He remade the nation’s only political party, Cameroon National Union, in his image, renaming it the Cameroon People’s Democratic Movement. He packed his administration with people from his ethnic group and drove a solvent economy into insolvency.
His policies targeted and undermined groups like Bamilekes, Anglophones and Northerners.
He changed the name of the country from the United Republic of Cameroon to the Republic of Cameroon, a clear indication that Anglophone concerns did not matter.
He went to the World Bank and International Monitory Fund for help to revive an ailing economy. But, after three decades of intervention by these institutions, the economy remains on the brink of collapse.
The nation’s currency was devalued on his watch in 1994, bringing misery to many.
Corruption became endemic. Cameroon is often ranked as being among the most corrupt countries in the world.
Biya circumvents the country’s multiparty political system at will. He has repeatedly amended the constitution to tighten his grip on power. One amendment, in 2008, was to eliminate presidential term limits.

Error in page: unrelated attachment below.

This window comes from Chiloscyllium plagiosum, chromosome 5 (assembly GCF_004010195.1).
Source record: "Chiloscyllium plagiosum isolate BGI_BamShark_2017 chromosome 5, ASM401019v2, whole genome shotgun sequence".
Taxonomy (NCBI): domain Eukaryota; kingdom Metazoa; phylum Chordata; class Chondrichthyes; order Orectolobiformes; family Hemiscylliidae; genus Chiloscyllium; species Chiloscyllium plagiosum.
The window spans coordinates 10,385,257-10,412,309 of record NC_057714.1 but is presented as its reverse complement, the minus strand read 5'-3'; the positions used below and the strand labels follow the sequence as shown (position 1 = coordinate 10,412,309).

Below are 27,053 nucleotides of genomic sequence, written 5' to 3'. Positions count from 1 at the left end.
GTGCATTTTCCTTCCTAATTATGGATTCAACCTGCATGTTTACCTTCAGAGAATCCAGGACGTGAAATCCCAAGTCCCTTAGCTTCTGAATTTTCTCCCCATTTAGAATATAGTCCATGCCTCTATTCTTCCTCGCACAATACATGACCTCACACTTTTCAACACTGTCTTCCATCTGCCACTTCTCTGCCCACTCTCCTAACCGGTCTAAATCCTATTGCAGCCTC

As a response to protests against excessive centralisation of decision making in Yaounde, Biya signed a decentralisation decree in 1996 to empower regional and local authorities. But 25 years later, that initiative has not been realised. Another failed initiative was the National Commission for the Promotion of Bilingualism and Multiculturalism created in 2017 in response to the Anglophone protest. After billions of francs CFA were squandered, the commission has achieved nothing substantive.
Biya’s Achilles heel is the ongoing Anglophone crisis. He has overstayed his term in office, using underhand manoeuvres to cling to power.
His nearly four decades’ rule has robbed Cameroon of its credibility as a stable and peaceful country. Nations such as the US have repeatedly imposed advisory travel bans on Cameroon.
The true test of leadership
Four years ago, a peaceful protest against the marginalisation of English-speaking people turned violent as Biya’s military responded with arrests and torture.